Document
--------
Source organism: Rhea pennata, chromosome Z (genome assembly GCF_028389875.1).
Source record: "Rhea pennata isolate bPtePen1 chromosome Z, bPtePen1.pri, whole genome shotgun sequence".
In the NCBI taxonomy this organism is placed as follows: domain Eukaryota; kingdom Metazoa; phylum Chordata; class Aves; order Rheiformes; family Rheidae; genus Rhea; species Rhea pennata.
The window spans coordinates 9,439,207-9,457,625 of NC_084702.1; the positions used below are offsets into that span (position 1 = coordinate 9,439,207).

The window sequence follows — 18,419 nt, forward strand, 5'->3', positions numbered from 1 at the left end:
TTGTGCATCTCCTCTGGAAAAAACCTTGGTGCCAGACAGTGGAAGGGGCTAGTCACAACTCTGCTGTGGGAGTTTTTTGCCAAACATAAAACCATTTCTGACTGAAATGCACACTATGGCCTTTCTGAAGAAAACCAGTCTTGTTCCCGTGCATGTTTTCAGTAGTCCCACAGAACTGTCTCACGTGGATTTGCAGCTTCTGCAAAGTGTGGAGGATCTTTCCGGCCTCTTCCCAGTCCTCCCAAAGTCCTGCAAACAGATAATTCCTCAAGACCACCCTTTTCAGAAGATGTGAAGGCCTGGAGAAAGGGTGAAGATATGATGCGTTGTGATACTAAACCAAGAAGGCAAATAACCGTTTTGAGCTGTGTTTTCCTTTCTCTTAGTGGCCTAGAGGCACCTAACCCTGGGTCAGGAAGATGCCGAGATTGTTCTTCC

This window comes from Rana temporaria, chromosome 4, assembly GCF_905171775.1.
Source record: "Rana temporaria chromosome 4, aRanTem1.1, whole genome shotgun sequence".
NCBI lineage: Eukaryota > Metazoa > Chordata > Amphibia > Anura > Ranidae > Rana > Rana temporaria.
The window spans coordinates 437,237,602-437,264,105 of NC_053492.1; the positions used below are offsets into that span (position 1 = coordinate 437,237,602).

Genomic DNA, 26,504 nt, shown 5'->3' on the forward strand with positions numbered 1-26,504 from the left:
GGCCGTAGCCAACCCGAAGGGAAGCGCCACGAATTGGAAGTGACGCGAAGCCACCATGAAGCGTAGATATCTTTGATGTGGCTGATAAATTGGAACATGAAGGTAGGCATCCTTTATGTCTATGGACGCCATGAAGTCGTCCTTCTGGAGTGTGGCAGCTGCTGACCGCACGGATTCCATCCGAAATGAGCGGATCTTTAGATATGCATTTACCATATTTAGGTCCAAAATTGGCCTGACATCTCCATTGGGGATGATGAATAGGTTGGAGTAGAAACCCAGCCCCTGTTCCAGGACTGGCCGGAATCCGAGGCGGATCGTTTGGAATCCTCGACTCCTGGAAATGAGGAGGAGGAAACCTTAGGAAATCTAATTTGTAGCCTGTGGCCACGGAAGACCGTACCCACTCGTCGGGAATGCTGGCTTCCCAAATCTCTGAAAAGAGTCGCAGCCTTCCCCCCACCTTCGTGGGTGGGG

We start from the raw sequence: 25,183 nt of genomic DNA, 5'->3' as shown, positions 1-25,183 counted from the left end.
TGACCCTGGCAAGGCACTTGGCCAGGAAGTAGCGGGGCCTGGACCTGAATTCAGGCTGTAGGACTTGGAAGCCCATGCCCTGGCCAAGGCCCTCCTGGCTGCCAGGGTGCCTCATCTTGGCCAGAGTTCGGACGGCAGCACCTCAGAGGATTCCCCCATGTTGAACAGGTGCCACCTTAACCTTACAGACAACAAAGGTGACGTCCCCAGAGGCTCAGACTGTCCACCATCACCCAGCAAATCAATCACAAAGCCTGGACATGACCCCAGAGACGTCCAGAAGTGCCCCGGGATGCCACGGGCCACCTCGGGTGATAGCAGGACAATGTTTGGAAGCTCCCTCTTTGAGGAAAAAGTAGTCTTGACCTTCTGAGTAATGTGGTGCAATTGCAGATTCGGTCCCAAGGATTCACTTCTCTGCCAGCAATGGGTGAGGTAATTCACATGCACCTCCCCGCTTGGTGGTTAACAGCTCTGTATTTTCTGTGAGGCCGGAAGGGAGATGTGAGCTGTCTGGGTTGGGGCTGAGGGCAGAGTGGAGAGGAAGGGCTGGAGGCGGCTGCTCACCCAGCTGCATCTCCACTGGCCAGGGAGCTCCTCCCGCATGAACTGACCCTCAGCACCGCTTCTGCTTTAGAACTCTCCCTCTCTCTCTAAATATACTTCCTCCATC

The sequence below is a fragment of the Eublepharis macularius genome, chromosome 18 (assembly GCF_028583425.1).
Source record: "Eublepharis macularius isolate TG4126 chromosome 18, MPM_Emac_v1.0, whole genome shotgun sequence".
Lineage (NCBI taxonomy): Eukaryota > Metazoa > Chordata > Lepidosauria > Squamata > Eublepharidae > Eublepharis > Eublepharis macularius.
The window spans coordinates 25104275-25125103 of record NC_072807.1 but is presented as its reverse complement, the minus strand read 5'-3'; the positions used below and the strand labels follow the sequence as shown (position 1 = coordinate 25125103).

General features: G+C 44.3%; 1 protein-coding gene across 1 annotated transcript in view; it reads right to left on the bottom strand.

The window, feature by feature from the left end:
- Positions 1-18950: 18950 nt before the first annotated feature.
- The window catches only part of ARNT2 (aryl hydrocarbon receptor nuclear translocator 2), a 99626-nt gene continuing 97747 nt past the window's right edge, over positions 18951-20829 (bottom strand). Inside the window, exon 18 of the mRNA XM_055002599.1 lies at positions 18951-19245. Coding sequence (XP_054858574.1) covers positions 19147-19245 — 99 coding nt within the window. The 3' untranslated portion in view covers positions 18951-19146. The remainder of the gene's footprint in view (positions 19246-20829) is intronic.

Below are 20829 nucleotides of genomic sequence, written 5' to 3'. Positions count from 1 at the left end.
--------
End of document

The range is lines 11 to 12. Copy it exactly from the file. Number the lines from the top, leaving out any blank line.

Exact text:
Genomic DNA, 26,504 nt, shown 5'->3' on the forward strand with positions numbered 1-26,504 from the left:
GGCCGTAGCCAACCCGAAGGGAAGCGCCACGAATTGGAAGTGACGCGAAGCCACCATGAAGCGTAGATATCTTTGATGTGGCTGATAAATTGGAACATGAAGGTAGGCATCCTTTATGTCTATGGACGCCATGAAGTCGTCCTTCTGGAGTGTGGCAGCTGCTGACCGCACGGATTCCATCCGAAATGAGCGGATCTTTAGATATGCATTTACCATATTTAGGTCCAAAATTGGCCTGACATCTCCATTGGGGATGATGAATAGGTTGGAGTAGAAACCCAGCCCCTGTTCCAGGACTGGCCGGAATCCGAGGCGGATCGTTTGGAATCCTCGACTCCTGGAAATGAGGAGGAGGAAACCTTAGGAAATCTAATTTGTAGCCTGTGGCCACGGAAGACCGTACCCACTCGTCGGGAATGCTGGCTTCCCAAATCTCTGAAAAGAGTCGCAGCCTTCCCCCCACCTTCGTGGGTGGGG